Like Larry, Chris believes you don’t have to have millions to collect cars. “I own Renn Haus, a top European Auto Service Center right here in Sarasota,” he says, “and I recently purchased a Honda Type R for the guys in the shop to take to auto cross and solo track events. We’ve all had a blast with that car and it’s very, very affordable.” Almost any era of car has models which can be affordably collected—it all depends on what your tastes are. Sure, you might have to look a little harder or perhaps use your imagination a bit more, but you’ll find something, Chris believes. And he points out that for many, the chase is half the fun!
At the end of each day, when Chris has tucked his wife and daughter safely into bed, he always thinks and dreams about cars. Since he was a boy, there was never a time he DIDN’T dream about cars, he admits.
“Although I always have a car I’d like to drive or get to experience in some way,” Chris says, “I’ve never let my desire to own any car ruin my enjoyment of all cars. I know there will always be ones I can’t afford or shouldn’t invest my money in. I don’t let that bother me. That said, I’m fortunate to be partnered with Jim Glickenhaus of Scuderia Cameron Glickenhaus, a company based in NY which builds bespoke Hypercars for the road and racetrack costing up to $2.5 million. When you work with cars like that on a daily basis, you don’t have to go too far to find inspiration for big dreams.”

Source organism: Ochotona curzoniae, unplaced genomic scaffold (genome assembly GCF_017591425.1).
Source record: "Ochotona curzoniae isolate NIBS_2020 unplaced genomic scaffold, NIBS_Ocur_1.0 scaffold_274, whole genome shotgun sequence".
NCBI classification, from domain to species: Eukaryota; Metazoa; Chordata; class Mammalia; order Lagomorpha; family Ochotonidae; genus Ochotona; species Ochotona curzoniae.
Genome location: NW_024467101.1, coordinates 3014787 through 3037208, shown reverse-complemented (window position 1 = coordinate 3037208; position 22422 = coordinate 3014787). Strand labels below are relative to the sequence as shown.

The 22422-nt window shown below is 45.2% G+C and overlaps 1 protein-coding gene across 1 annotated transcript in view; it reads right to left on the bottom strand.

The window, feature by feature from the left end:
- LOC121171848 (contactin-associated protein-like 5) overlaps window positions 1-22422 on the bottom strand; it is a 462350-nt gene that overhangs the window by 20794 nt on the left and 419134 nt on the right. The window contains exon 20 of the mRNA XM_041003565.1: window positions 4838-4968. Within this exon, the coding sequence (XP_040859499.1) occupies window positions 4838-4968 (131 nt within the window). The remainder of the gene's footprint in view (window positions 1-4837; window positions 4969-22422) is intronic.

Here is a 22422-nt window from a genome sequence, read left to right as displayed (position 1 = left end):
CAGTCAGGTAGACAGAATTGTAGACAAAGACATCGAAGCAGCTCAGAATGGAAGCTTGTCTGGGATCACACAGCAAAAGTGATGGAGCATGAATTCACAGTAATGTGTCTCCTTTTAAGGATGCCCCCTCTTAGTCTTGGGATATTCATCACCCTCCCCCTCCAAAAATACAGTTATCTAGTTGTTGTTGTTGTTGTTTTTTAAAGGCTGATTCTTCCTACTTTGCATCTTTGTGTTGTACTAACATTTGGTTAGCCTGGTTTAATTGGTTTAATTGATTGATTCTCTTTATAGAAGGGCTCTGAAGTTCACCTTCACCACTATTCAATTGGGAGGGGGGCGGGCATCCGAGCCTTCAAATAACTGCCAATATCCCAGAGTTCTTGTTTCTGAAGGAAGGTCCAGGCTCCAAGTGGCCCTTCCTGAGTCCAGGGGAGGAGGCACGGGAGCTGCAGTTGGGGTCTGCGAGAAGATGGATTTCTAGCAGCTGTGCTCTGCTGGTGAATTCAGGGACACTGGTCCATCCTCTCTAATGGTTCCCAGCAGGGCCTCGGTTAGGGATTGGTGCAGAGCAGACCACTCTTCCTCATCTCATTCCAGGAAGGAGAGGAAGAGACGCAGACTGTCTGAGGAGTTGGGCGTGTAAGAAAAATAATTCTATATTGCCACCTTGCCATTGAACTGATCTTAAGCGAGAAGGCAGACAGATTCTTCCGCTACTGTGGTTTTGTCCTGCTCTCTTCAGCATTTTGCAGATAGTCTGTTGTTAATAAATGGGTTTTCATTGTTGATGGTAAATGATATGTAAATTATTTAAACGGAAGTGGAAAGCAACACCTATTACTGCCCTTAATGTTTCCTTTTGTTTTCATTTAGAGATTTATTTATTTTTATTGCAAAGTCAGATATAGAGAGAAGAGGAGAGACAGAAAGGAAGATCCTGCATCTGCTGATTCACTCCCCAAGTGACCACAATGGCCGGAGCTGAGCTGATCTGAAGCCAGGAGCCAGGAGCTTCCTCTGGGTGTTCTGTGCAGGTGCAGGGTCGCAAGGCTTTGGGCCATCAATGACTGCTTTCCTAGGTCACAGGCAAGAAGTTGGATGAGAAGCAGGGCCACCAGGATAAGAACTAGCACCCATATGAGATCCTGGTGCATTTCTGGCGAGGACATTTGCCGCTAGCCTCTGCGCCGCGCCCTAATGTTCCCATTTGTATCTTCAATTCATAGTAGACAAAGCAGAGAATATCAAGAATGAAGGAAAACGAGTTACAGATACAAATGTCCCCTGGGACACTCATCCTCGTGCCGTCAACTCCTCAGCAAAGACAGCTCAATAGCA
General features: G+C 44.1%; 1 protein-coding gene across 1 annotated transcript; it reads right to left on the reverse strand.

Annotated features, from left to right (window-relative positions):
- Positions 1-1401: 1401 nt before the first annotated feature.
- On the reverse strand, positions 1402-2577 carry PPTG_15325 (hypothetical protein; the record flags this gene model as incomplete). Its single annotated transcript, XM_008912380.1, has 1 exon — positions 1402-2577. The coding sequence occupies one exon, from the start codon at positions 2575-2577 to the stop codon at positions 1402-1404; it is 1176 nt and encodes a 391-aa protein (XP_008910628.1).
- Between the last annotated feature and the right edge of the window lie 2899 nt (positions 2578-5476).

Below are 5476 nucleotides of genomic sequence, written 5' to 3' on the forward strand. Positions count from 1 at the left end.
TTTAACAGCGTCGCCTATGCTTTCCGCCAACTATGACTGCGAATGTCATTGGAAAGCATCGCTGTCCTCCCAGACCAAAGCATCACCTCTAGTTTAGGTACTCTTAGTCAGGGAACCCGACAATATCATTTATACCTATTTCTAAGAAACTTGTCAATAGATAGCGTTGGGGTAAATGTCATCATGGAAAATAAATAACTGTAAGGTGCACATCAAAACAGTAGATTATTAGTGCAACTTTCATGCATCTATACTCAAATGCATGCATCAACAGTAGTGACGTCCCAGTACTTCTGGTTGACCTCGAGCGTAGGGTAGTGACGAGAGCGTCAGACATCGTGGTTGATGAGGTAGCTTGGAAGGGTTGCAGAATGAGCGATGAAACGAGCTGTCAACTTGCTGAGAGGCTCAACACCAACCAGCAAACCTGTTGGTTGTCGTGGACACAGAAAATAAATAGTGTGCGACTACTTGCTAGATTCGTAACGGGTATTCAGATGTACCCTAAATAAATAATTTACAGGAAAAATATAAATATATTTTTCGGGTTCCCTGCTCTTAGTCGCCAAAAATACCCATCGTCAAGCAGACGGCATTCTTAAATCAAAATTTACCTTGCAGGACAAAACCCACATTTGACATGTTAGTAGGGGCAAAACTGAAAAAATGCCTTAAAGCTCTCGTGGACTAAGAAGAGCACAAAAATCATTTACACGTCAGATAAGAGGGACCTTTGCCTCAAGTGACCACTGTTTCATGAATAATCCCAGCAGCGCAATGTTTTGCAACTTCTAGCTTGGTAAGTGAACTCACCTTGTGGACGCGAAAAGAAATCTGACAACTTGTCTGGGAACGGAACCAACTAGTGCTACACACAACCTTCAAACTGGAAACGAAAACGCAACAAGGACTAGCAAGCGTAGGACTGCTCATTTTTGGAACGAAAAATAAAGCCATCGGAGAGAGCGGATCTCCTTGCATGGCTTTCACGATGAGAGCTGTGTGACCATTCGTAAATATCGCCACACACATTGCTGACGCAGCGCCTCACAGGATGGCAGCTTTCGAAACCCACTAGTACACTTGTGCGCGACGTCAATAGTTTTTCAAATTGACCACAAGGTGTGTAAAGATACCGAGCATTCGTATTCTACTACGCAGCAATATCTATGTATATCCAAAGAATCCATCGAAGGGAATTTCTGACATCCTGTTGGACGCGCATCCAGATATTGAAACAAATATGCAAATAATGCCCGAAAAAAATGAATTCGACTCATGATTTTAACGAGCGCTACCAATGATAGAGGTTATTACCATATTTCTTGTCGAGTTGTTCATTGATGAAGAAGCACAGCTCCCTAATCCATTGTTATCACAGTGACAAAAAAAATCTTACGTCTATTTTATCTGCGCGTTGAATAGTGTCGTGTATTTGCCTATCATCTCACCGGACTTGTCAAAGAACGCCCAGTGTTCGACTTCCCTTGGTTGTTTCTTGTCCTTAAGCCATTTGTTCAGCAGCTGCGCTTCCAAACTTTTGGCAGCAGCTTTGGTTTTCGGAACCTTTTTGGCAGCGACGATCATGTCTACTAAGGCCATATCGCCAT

I get it. When I was in college, a neighbor lady wanted to sell off her recently-deceased husband’s 1950 Nash four-door—you’d know one if you saw one because they look like upside-down bathtubs. I had the money she wanted for it, but I figured if I wanted a car like hers, I could get one some other time. Wrong. To this date, I haven’t seen one that wasn’t three times the price.
Hearing the passion with which Larry, Jurgen, and Chris have for this engaging hobby has me certain that the next time I have the chance at landing a collector car at a bargain price, I’ll consider how it’s far more than simply about the money.